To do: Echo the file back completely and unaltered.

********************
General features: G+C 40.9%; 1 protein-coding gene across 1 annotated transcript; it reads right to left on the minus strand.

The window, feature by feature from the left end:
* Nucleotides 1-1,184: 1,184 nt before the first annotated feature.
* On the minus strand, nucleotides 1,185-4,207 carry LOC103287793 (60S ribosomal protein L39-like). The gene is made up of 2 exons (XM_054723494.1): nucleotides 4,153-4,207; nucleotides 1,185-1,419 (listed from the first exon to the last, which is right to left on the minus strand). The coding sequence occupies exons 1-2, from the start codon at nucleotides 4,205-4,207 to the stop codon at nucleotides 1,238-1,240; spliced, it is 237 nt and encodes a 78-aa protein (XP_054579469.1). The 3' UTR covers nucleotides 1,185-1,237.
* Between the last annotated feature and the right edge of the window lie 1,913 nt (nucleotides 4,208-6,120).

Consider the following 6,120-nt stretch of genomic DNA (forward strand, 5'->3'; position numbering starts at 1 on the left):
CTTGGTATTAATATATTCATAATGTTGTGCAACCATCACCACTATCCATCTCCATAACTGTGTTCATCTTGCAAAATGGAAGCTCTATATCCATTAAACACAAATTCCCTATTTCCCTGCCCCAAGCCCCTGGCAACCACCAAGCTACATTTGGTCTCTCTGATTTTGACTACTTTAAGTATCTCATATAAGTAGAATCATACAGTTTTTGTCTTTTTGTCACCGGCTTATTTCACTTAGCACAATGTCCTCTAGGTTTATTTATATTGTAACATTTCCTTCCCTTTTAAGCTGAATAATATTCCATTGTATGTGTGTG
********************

General features: G+C 40.9%; 1 protein-coding gene across 1 annotated transcript; it reads right to left on the minus strand.

The window, feature by feature from the left end:
* Nucleotides 1-1,184: 1,184 nt before the first annotated feature.
* On the minus strand, nucleotides 1,185-4,207 carry LOC103287793 (60S ribosomal protein L39-like). The gene is made up of 2 exons (XM_054723494.1): nucleotides 4,153-4,207; nucleotides 1,185-1,419 (listed from the first exon to the last, which is right to left on the minus strand). The coding sequence occupies exons 1-2, from the start codon at nucleotides 4,205-4,207 to the stop codon at nucleotides 1,238-1,240; spliced, it is 237 nt and encodes a 78-aa protein (XP_054579469.1). The 3' UTR covers nucleotides 1,185-1,237.
* Between the last annotated feature and the right edge of the window lie 1,913 nt (nucleotides 4,208-6,120).

Consider the following 6,120-nt stretch of genomic DNA (forward strand, 5'->3'; position numbering starts at 1 on the left):
CTTGGTATTAATATATTCATAATGTTGTGCAACCATCACCACTATCCATCTCCATAACTGTGTTCATCTTGCAAAATGGAAGCTCTATATCCATTAAACACAAATTCCCTATTTCCCTGCCCCAAGCCCCTGGCAACCACCAAGCTACATTTGGTCTCTCTGATTTTGACTACTTTAAGTATCTCATATAAGTAGAATCATACAGTTTTTGTCTTTTTGTCACCGGCTTATTTCACTTAGCACAATGTCCTCTAGGTTTATTTATATTGTAACATTTCCTTCCCTTTTAAGCTGAATAATATTCCATTGTATGTGTGTG